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Focus: Do peaceful protests work?

At a time when protests have become a popular mean to register opposition, we debate: do peaceful protests work? In this week’s debate, we question whether nonviolent means of protest actually help create the change they seek. How effective are they? And is it ever possible to have a protest free of any form of violence or act of aggression?

Gulf News

16:03 Gulf News: There is no such thing as a peaceful protest.

16:07 Aisha Naseem: Peaceful protests don’t work on their own. ‘Peaceful protest’ is an oxymoron. Throughout history, we have seen there is always a violent shock, which gives the movement the push and the acceleration.

16:07 Govind Mohandas: I disagree. Peaceful protests are part of nonviolent resistance, which has existed for ages. A great example is the Salt March led by Mahatma Gandhi which was a part of the famous Civil Disobedience Movement during the British rule in India. Another special mention would be the Woman Suffrage Parade in the US in 1913. Could anything be more peaceful than just walking?

16:07 Sruthi Shiva: Independence and rights have been won in many cases by peaceful methods. It is one of the most effective ways as violence leads to more violence. If protesters turn violent, a government can more legitimately crack down on them. The problem with violence is that only a smaller part of society will join in. Most people can join peaceful protests, boycott products and do sit-ins.

16:08 Madhu Madan: Peaceful protests are prevalent and I fully support them. I believe that peaceful protests are the best means to bring any social change. They have in the past. Mohandas Gandhi and Nelson Mandela proved that nonviolent protests do work in the long run.

16:08 Samina Kausar: Of course it is effective, because having your opinion is good but expressing your point of view to someone in a violent way is not sensible. If you have a conflicting opinion, deliver your message peacefully rather than having a fight or quarrel. Each life is important.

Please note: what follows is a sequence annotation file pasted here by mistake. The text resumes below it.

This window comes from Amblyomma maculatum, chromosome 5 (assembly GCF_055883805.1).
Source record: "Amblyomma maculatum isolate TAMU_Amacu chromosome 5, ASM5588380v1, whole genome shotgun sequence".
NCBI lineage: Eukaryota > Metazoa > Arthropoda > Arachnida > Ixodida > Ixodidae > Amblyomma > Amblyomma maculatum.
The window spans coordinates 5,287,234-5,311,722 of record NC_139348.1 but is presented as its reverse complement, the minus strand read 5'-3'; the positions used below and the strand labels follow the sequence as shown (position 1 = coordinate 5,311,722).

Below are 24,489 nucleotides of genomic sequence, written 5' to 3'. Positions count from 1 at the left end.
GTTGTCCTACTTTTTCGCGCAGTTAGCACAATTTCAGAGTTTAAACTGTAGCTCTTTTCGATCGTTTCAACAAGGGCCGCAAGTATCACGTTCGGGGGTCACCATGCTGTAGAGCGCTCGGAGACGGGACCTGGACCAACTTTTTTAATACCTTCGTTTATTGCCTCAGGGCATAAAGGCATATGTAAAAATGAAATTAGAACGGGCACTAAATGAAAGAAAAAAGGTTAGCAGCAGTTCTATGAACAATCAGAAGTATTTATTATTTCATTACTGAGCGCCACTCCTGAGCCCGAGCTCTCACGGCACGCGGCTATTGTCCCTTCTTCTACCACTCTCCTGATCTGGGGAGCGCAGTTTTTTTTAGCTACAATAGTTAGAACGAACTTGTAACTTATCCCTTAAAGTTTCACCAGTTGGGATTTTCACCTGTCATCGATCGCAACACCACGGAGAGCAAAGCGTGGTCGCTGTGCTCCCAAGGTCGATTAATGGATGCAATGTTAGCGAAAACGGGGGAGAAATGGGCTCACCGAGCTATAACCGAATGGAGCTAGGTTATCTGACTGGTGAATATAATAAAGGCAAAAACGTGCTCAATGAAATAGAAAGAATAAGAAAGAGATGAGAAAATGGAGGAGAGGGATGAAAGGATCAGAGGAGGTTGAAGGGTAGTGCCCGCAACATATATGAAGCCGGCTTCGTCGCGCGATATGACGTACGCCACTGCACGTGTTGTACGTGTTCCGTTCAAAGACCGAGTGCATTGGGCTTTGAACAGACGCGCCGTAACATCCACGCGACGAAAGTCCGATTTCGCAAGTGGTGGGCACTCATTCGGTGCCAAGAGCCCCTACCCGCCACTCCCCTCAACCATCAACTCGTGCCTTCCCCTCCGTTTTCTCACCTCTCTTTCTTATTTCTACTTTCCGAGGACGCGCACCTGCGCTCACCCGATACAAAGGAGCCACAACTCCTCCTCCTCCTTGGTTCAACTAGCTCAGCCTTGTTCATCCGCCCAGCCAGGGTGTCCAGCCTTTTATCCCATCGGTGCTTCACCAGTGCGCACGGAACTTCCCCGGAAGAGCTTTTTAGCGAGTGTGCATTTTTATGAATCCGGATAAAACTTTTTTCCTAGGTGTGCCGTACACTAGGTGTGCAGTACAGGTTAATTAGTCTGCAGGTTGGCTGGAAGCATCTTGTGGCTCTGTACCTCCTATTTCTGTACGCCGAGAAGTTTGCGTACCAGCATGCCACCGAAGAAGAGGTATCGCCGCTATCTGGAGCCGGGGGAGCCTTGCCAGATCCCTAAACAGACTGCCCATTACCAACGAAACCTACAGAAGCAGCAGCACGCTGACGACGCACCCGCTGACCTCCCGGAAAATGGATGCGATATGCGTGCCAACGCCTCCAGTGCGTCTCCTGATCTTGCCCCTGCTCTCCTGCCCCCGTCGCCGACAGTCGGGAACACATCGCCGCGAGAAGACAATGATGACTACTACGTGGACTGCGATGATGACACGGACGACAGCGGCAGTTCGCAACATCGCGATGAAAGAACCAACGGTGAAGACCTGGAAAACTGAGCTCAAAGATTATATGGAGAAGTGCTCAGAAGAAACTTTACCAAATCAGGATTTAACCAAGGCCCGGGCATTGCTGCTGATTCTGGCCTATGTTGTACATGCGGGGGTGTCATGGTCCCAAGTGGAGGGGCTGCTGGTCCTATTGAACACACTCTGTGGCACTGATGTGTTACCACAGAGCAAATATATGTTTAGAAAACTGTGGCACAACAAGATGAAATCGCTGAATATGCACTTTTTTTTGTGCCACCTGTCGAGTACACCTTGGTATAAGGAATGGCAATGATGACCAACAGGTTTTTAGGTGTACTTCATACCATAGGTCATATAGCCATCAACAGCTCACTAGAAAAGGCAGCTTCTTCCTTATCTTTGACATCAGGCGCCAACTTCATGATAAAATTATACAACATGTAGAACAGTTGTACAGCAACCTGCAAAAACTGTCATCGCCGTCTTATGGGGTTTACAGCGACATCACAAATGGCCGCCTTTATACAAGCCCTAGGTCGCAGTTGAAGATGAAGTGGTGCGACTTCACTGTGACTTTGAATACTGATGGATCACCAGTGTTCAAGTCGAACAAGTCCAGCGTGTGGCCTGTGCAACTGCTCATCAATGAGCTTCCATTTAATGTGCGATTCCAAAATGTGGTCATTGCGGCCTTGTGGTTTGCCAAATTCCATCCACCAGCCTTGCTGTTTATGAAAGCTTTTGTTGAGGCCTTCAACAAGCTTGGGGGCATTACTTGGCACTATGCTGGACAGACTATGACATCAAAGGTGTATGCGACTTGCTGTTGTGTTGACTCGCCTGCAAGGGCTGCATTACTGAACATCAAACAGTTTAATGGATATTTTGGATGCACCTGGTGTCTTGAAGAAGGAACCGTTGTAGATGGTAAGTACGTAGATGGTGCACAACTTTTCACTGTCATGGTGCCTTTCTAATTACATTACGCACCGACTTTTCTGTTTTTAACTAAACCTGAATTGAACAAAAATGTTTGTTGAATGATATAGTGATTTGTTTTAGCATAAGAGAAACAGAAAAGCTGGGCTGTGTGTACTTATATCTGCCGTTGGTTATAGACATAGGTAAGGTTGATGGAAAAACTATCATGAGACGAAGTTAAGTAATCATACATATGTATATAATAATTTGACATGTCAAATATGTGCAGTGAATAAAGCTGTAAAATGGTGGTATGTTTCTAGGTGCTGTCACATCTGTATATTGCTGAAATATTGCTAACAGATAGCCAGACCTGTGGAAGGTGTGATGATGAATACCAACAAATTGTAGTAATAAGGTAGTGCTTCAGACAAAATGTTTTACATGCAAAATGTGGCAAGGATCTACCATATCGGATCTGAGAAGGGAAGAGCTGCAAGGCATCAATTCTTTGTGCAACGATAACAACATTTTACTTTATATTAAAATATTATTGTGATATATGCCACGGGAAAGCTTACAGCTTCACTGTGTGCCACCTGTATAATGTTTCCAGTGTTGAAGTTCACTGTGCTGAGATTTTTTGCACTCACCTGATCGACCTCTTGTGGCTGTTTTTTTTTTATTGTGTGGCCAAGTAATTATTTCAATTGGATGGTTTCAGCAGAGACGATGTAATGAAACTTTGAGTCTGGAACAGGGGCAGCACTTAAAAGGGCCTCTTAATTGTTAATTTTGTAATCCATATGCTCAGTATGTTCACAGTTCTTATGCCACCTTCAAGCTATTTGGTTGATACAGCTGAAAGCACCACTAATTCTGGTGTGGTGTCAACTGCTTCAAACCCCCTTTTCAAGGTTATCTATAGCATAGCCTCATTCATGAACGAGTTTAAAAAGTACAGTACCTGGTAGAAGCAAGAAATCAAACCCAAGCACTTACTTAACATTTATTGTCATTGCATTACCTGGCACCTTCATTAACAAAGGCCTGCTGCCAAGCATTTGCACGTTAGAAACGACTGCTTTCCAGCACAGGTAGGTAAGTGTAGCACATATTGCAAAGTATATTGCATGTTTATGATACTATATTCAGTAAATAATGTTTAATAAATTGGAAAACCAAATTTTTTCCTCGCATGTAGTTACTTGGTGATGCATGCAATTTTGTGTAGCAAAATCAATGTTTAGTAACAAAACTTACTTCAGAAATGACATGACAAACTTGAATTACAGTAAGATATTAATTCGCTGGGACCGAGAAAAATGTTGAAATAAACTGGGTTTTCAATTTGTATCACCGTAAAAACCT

16:12 Afifah Luqman: I think peaceful protests work. The point of a protest is to have your opinion registered and to put pressure on the relevant government for rights. We live in an age where even online protests would work, if there are enough people concerned.

16:13 Raunak Kapur: It depends on the citizens. If the citizens are well-educated about the fact that violence won’t lead the nation anywhere, then people make sure that without raising their voice they can express their opinion.

16:18 Gulf News: Force is necessary, if you want people to listen.

16:20 Govind Mohandas: This is very similar to when someone is ignoring you — you talk and they don’t listen. However, if you hit them, they will respond. They might respond negatively but at least they are responding. Violent protests lead to a lot of deaths and damage of property but certainly have higher success rates. How often do you see peaceful protests work? As often as you see Halley’s Comet. Last week, a retired school teacher in Detroit, US, was tasered for peacefully protesting. If the police are going to act the same to both these forms of protests, why not go for the violent ones?

16:21 Raunak Kapur: Force is not the only element that will make people listen. They are simply being forced to listen. Instead, without raising our voice, if we convey our opinion without using any element of force ... it is conveyed to the concerned authorities in a more efficient way.